Business leaders in the Middle East and North Africa showed the largest increase in confidence in the technology sector in 2012, says McGill Consulting Group, in a report released today advising that the economy in the Middle East and North Africa is “on the brink of an entrepreneurial revolution.”
While these results, drawn from the YouGov McGill Consulting Group Business Confidence Index, may seem unsurprising to us here in the tech community, McGill took a look into the factors causing business leaders to place their confidence in tech entrepreneurs. Perceptions do matter when it comes to continuing to support change.
- Three primary factors shifted perceptions: poor job market performance, low barrier to entry in the sector, and to an increase in those seeking financial independence, said MCG Managing Partner Nader Sabry.
- Entrepreneurship is on the rise globally as well. 36% of the more than 21 million employees of the Fortune 100 are going to become entrepreneurs in the next 3 years, creating businesses that will need $190 billion in seed startup investment, says McGill.
- A ventured backed entrepreneur has a greater chance of success globally (30%), while a first time entrepreneur has an 18% chance of success. 90% of new products fail.
- The support for tech startups and entrepreneurship in the Middle East is growing, as events like Startup Weekend, Wamda’s MixnMentor, Arabnet, The MIT Arab Business Plan Competition, Google’s Ebda2, Du’s The Entrepreneur, and various hackathons have launched or expanded this year.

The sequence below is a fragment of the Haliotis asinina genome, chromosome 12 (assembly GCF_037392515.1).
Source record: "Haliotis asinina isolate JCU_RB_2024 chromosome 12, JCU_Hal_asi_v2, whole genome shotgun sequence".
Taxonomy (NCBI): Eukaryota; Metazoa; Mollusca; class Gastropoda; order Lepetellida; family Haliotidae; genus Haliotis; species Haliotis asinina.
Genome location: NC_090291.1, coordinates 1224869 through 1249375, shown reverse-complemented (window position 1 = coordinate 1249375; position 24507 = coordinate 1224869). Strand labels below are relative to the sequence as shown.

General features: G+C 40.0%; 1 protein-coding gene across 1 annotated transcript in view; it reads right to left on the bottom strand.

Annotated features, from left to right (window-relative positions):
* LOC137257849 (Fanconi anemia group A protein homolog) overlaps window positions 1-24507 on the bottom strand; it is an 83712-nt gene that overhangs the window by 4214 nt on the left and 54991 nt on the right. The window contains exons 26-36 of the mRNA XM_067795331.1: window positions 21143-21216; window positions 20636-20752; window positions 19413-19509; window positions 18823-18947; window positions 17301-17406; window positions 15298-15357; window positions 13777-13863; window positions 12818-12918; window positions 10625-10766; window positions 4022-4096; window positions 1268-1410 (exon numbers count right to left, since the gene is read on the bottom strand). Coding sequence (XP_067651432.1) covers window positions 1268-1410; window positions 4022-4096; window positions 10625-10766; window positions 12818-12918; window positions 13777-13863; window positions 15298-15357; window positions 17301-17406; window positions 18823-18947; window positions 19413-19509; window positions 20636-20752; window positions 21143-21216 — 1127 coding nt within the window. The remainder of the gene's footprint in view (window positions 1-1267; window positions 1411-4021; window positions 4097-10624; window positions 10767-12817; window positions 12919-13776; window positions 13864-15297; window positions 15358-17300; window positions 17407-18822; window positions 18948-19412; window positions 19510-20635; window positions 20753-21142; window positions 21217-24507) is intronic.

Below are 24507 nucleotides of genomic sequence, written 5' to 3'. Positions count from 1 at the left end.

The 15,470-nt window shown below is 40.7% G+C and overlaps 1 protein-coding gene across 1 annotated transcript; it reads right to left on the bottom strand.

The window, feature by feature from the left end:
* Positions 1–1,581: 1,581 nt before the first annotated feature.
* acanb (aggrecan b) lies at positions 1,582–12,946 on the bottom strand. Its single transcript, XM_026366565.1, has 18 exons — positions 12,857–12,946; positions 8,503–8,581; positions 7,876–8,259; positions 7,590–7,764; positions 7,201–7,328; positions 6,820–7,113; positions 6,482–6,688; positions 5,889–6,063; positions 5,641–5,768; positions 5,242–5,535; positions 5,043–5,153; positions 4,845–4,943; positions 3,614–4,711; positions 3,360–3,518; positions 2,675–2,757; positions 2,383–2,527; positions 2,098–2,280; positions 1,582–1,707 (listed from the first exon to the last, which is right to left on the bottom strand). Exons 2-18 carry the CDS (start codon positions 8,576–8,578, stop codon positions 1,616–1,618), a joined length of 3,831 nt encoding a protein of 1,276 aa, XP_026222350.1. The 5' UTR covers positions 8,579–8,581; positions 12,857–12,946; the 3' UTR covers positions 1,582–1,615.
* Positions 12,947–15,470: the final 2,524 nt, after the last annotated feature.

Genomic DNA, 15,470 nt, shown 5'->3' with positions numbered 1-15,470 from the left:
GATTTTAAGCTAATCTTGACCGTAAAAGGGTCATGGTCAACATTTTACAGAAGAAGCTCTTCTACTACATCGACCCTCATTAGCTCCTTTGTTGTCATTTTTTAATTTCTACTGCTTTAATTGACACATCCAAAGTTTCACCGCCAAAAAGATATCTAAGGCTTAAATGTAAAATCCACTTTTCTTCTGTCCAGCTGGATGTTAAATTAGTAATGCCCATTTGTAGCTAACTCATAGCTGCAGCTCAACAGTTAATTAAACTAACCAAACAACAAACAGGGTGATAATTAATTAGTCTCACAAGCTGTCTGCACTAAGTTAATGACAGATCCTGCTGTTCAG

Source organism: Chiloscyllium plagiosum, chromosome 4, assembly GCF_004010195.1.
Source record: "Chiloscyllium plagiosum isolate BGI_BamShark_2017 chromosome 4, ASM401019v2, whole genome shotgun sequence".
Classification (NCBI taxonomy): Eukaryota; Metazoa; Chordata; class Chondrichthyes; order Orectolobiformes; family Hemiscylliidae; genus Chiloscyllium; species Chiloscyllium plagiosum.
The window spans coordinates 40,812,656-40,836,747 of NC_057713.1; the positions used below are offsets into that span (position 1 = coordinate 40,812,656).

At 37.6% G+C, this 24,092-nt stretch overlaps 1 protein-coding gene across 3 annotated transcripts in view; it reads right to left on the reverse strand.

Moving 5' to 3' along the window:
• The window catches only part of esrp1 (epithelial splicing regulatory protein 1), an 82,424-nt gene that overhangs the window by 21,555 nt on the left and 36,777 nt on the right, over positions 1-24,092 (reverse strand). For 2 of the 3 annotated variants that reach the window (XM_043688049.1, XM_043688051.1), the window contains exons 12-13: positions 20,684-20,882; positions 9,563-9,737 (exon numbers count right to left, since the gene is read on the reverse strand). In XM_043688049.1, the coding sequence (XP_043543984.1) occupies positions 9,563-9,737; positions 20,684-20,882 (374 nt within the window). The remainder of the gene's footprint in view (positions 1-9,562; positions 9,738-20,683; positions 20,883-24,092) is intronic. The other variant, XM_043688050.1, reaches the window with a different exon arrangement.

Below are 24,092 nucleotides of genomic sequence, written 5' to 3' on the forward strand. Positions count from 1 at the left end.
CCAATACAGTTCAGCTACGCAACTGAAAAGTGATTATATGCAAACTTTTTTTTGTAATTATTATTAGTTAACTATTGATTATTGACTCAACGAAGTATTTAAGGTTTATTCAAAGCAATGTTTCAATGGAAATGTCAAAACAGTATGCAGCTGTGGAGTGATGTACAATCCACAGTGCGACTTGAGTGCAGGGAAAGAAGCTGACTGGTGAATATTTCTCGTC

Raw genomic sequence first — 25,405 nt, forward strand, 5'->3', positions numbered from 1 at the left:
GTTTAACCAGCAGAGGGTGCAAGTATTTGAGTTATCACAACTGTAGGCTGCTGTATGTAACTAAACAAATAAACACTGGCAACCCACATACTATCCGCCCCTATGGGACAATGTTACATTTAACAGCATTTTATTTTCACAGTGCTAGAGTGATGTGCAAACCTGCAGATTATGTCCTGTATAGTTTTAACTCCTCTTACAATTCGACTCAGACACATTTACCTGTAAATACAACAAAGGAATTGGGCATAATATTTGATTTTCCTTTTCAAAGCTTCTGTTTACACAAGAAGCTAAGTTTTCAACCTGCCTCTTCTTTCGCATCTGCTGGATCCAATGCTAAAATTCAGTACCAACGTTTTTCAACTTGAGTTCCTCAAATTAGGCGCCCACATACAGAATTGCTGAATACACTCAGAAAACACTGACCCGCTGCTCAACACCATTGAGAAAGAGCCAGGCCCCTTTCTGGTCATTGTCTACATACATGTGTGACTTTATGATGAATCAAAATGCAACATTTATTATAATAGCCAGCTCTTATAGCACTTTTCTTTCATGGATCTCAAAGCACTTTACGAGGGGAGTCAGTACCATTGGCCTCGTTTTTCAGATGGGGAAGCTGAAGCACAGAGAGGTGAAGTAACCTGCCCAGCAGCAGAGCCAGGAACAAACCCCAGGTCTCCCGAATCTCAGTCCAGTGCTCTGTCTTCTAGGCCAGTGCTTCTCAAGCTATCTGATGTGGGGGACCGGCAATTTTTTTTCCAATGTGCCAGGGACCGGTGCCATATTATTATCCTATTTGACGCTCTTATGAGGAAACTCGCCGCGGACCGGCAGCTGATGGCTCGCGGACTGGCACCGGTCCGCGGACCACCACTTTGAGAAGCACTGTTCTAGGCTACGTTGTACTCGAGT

- Global tech companies also continue to support Arab entrepreneurs. LinkedIn opened an office in Dubai this year and Google continues to run its Google Days event in Egypt, Jordan, Lebanon, Dubai, and Saudi Arabia.
Challenges and Goals
While optimism is on the rise, the report also point to challenges that tech entrepreneurs will have to overcome:
- An ingrained fear of failure. The social stigma of failure is too strong. It prevents innovation and risk-taking. A of leap-faith isn’t something encouraged socially.
- Barriers to exit. The ecosystem is yet to see a stream of exits. Deal flow is low, regulatory barriers to high and policies are too soft in supporting startups.
- Defragmented capabilities. The alignment of business and technical skills is still limited. Finding regional talent with competitive global skills is tough.
McGill’s analysis also squares with our experience at Wamda; these issues face almost every startup founder we’ve interviewed. We would add to that the difficulties finding early stage capital, for which they increasingly turn to family and friends, early stage vehicles like Wamda Capital, and crowdfunding platforms like Kickstarter, Sprowd, Yomken, and Aflamneh.
McGill also points to entrepreneurs’ ability to find alternatives for funding, and the need for entrepreneurs to focus on issues beyond capital:
• Partnerships with suppliers and other collaborators
• Customer integration
• Design relevant, targeted and simple value propositions
These elements are universal; Kyle Wild of Keen IO also points to similar ideas in his advice on Writing Your Demo Day Pitch.
McGill’s report also points to a few examples of entrepreneurs in the region that have bootstrapped their way towards scaling their products: Butterfleye, Dermandar, TwitMail, Gradberry, Forsetna. “We were looking for genuine grassroots startups that were trying to fight the fight,” says Sabry.
Ultimately, however, most startups have faced these challenges; has yours?